Twenty four health care providers gathered at St. Joseph’s Hospital in Thunder Bay on May 29/30, 2019 to attend a “sold-out” training workshop on Supported Conversation for Adults with Aphasia (SCATM). Generous funding from the Ministry of Health and Long Term Care supported participant’s registration (a value of $888/person) to attend the 2-day workshop delivered by two Speech-Language Pathologists from the Aphasia Institute in Toronto. Additional support for the workshop was provided by St. Joseph’s Care Group, the Northwestern Ontario Regional Stroke Network and Thunder Bay Regional Health Sciences Centre.
Aphasia is a language problem caused most frequently by stroke and affects approximately 1/3 of the stroke population. Aphasia has a devastating impact on all aspects of life because it affects the ability to read, write, interact and communicate with others. Participants learned about SCATM including the underlying theory and rationale, developing and demonstrating their skills through role-playing with other participants and volunteers with aphasia, describing strategies to incorporate techniques into their current practice as well as how to enable “communicative access” in their workplace.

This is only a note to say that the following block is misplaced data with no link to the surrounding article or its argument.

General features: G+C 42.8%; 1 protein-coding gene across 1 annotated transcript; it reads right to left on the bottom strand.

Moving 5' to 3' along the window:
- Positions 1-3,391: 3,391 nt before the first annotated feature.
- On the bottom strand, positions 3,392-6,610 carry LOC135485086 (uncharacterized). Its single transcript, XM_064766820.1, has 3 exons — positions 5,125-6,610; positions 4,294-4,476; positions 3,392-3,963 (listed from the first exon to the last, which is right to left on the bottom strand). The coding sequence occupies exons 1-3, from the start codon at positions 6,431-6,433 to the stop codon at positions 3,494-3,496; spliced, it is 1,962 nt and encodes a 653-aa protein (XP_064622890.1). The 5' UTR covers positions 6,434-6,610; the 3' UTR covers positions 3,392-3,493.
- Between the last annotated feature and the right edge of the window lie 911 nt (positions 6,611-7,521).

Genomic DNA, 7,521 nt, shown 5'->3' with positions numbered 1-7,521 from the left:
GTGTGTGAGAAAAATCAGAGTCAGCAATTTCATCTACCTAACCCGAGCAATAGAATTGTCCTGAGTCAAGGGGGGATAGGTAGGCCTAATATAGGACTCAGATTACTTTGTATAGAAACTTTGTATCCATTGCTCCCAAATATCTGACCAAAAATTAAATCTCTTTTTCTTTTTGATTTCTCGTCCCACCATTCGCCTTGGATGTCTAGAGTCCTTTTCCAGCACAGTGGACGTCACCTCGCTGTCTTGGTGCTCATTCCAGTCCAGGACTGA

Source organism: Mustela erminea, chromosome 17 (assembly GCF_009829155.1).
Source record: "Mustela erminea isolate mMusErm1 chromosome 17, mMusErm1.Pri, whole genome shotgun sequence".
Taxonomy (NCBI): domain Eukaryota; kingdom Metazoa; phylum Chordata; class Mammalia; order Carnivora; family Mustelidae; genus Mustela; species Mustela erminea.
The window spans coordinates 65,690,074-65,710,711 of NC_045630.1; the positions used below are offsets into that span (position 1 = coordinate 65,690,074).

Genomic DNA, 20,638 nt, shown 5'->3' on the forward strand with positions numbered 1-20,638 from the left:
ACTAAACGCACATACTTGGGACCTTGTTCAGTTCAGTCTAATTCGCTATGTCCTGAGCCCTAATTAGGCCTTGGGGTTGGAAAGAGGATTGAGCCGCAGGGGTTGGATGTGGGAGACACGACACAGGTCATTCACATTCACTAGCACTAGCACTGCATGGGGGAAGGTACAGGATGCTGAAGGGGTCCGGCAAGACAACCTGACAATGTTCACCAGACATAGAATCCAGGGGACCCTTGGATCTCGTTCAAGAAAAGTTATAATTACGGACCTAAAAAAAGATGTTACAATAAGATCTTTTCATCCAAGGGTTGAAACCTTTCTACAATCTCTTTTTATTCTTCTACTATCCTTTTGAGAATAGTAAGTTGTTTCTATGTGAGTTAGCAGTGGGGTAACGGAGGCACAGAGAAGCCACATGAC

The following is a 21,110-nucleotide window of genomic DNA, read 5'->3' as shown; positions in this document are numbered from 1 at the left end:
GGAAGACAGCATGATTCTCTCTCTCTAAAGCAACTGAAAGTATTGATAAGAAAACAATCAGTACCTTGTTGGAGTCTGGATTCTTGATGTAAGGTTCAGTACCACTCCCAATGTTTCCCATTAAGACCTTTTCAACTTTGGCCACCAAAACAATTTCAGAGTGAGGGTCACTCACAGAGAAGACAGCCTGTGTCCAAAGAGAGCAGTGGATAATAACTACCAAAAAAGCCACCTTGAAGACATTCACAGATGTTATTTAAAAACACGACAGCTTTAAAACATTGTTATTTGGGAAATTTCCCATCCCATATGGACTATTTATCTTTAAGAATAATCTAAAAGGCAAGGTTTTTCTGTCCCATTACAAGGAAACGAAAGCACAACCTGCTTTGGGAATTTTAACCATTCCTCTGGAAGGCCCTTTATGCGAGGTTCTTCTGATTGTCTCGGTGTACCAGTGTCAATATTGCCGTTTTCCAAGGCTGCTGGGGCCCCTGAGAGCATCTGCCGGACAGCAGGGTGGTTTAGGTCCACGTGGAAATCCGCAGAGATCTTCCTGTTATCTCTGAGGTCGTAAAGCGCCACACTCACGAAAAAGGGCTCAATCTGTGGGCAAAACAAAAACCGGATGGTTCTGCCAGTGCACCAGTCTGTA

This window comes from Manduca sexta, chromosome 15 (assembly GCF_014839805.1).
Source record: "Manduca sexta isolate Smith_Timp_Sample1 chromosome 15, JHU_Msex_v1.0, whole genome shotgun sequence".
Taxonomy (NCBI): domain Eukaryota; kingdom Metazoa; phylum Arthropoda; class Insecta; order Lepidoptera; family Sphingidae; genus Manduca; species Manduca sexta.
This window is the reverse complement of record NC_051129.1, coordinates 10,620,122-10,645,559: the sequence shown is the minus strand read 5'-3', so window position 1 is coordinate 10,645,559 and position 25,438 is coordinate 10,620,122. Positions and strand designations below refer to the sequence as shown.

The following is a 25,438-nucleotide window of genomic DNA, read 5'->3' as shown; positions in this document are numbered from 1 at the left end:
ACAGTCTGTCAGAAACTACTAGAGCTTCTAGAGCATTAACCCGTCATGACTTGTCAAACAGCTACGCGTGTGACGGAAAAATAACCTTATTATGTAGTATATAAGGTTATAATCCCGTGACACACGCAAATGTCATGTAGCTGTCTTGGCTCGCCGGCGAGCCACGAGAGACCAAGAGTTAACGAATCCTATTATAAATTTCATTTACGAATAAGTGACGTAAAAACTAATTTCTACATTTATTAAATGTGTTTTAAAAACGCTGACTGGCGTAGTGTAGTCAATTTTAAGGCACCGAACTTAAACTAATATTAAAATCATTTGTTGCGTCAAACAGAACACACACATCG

The workshop was received very positively by the participants and will help to enhance the care of people with aphasia living in Northwestern Ontario. Participant testimonials included the following:
“This program made me realize I had spent 7 years as a RN unintentionally speaking over and bypassing people with aphasia. Through this course I have been given the tools to have meaningful conversations with people living with aphasia. I have learned to understand and acknowledge competence in those living with aphasia. Every health care professional should do this course.”
“This program is fantastic! You will leave feeling more confident and empowered as a clinician knowing that you now have the skills to connect with another human being to help make their life larger than aphasia”.
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